Attested:  Tacitus (Agricola 39) used the name Calgacus for a Caledonian leader who addressed the British warriors (in a speech that was probably Tacitus' own invention) before the battle of mons Graupius.

WhereMons Graupius was probably in the Ochil hills, midway between Stirling and Perth.

Name originCalgacus is usually claimed as Celtic for ‘swordsman’ because of Old Irish colg, calg ‘anything pointed’.  Adomnan's life of Saint Columba (2,39) mentioned locum qui in Scotice dicitatur Daire Calgaich as a harbour in Ireland in the late 500s AD, where Calgaich has been interpreted as the genitive of a personal name *Calgach with daire (oak wood) being modern (London)Derry.  However, note that a word ancestral to Old English galga ‘gallows’, with cognates in other Germanic languages, would have been current among Agricola's troops in its early meaning of ‘tall stick’.  Preferring the Celtic explanation amounts to saying that Spike is a more natural name for a warrior than Lofty, and placing great reliance on initial C rather than G written to represent in Latin a sound in another language.  Tacitus may have made up the name, or at the very least heard it third-hand.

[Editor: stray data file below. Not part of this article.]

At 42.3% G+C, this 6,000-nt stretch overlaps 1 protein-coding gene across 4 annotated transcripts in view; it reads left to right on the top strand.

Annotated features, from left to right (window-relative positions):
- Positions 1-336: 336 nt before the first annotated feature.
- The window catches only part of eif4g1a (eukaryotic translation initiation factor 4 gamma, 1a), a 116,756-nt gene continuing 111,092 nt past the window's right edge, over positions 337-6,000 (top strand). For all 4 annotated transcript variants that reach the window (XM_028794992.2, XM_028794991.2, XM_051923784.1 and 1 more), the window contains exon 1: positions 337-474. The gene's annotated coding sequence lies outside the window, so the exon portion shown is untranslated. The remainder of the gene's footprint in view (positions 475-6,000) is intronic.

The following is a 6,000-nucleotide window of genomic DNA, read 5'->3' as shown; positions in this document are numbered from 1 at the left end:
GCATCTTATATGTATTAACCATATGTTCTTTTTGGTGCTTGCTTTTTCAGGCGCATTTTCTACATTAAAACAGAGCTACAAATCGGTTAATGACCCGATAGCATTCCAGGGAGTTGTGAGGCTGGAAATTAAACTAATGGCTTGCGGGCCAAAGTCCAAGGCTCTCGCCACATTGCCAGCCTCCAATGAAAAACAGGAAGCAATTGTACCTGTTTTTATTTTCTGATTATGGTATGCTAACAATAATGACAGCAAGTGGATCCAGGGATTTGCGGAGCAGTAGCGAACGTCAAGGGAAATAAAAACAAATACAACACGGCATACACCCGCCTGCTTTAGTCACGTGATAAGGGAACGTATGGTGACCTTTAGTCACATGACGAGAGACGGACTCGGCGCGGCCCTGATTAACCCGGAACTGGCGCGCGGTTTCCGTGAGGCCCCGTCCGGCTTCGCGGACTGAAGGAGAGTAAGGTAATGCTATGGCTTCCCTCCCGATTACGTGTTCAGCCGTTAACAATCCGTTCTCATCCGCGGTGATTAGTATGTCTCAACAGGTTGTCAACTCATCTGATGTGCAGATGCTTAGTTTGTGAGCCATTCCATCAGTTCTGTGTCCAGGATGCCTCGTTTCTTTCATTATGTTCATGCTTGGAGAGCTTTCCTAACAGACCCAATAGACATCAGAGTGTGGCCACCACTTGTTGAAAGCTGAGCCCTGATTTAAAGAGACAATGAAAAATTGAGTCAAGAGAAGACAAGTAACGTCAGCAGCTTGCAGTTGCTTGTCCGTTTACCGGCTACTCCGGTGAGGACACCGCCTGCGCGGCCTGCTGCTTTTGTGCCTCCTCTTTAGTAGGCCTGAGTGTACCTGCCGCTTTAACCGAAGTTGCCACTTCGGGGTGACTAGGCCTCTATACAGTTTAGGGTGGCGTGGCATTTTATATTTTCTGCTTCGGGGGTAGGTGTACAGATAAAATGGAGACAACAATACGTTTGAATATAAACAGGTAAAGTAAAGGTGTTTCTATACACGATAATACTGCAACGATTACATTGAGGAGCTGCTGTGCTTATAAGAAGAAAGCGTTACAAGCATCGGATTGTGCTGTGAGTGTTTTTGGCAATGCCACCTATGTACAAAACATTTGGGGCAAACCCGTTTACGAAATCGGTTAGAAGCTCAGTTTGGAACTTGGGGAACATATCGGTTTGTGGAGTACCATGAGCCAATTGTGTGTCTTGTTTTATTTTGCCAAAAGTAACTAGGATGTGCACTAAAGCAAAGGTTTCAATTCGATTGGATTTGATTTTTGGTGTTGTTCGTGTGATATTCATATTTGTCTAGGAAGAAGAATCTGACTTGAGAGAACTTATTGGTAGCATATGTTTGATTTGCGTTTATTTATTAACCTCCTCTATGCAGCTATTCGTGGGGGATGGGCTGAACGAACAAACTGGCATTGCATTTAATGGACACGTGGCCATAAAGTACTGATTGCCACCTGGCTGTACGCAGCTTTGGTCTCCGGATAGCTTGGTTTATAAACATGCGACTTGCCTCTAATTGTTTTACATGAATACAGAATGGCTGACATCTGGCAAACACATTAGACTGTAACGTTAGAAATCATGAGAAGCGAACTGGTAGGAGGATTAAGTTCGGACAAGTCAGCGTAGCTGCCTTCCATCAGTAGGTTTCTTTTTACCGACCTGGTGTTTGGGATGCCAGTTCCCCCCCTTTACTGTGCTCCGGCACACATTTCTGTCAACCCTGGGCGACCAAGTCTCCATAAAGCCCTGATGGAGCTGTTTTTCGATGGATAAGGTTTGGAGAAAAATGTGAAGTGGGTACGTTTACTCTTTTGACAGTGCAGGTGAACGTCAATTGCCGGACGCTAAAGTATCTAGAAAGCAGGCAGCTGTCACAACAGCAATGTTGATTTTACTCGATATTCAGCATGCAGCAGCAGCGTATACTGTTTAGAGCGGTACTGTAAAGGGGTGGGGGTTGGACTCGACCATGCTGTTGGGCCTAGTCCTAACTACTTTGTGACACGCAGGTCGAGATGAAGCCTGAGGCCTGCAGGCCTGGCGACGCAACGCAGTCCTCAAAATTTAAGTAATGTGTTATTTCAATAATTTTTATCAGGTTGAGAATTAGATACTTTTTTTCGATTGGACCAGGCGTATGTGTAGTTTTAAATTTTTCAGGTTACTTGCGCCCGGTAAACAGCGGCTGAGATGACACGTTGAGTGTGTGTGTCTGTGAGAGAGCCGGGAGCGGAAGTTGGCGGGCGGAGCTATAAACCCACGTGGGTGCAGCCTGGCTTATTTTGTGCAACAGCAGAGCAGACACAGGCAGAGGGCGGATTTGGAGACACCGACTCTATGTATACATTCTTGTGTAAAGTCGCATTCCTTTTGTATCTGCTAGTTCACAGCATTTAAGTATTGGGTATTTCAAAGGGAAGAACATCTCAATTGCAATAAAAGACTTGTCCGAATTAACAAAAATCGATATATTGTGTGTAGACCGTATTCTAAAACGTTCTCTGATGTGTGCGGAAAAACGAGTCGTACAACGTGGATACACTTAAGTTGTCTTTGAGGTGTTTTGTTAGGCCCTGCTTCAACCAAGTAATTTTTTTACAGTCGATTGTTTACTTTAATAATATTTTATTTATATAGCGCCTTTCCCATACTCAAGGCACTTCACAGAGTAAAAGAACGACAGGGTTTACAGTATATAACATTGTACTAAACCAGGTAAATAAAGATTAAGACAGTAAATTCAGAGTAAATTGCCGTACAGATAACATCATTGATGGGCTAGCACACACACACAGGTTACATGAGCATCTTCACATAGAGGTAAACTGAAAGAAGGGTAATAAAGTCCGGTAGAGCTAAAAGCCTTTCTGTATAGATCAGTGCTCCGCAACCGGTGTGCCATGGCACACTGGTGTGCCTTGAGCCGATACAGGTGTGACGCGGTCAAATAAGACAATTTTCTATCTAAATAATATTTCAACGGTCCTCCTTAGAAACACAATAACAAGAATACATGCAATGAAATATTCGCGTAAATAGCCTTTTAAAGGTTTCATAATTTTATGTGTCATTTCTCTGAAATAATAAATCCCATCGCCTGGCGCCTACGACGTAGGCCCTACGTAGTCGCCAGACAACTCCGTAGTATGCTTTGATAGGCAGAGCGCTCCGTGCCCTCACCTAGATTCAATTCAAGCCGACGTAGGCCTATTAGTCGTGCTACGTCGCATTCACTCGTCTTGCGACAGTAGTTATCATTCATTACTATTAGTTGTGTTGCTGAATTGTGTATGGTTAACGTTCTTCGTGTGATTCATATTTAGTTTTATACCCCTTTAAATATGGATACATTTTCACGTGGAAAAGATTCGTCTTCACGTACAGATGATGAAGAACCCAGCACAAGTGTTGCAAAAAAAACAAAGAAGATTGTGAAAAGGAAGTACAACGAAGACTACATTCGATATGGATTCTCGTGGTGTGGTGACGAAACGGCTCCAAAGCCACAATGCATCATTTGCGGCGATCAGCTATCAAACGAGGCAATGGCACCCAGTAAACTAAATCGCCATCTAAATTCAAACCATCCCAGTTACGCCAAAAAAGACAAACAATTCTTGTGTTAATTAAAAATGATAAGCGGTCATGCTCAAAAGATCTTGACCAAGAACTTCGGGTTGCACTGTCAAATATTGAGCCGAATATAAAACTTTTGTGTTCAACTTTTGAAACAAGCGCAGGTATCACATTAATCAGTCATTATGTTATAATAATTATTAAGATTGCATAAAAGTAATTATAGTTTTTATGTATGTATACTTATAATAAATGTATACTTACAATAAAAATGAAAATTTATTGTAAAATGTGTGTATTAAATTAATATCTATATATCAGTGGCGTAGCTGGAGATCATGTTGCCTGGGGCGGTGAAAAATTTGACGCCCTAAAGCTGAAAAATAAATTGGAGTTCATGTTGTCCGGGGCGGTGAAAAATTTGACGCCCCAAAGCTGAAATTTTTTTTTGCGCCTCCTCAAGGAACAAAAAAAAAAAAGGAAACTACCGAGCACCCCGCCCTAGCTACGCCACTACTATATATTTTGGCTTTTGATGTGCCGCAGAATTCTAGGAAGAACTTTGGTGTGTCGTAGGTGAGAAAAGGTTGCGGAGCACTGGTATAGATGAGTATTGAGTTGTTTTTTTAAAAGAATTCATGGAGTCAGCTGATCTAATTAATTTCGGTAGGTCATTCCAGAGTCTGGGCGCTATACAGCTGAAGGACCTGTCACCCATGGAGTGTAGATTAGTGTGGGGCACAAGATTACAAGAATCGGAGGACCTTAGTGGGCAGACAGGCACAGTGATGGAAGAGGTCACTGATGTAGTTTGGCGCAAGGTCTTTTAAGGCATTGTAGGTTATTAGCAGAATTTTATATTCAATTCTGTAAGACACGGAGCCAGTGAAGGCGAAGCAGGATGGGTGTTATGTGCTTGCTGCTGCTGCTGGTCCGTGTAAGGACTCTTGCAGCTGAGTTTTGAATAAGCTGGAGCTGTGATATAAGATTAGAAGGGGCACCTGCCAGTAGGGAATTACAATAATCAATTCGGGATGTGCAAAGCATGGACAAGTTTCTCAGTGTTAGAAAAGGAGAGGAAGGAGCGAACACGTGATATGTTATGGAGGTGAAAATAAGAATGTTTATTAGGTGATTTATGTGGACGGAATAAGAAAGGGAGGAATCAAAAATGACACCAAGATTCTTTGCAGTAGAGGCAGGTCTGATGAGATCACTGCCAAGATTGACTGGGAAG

Notes:  As an example of confusions possible between C and G, consider PIE *gal- ‘to call, to summon’ plus German gackern ‘to cackle’ or OE geák ‘cuckoo’.  That might make Calgacus a sort of herald who travelled around to summon the tribal warriors rather than a great fighter himself.  One great unanswered question about mons Graupius is how a huge number of politically disunited Caledonian warriors were persuaded to assemble.  Irish calg is usually placed among the many descendants of PIE *kel- ‘to cut’, but note also Latin chalybs ‘steel’, which probably came from the Chalybes region of Anatolia, where Hittites may have developed the first iron weapons, and whose descendants may include Excalibur.

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Last edited 25 September 2019     To main Menu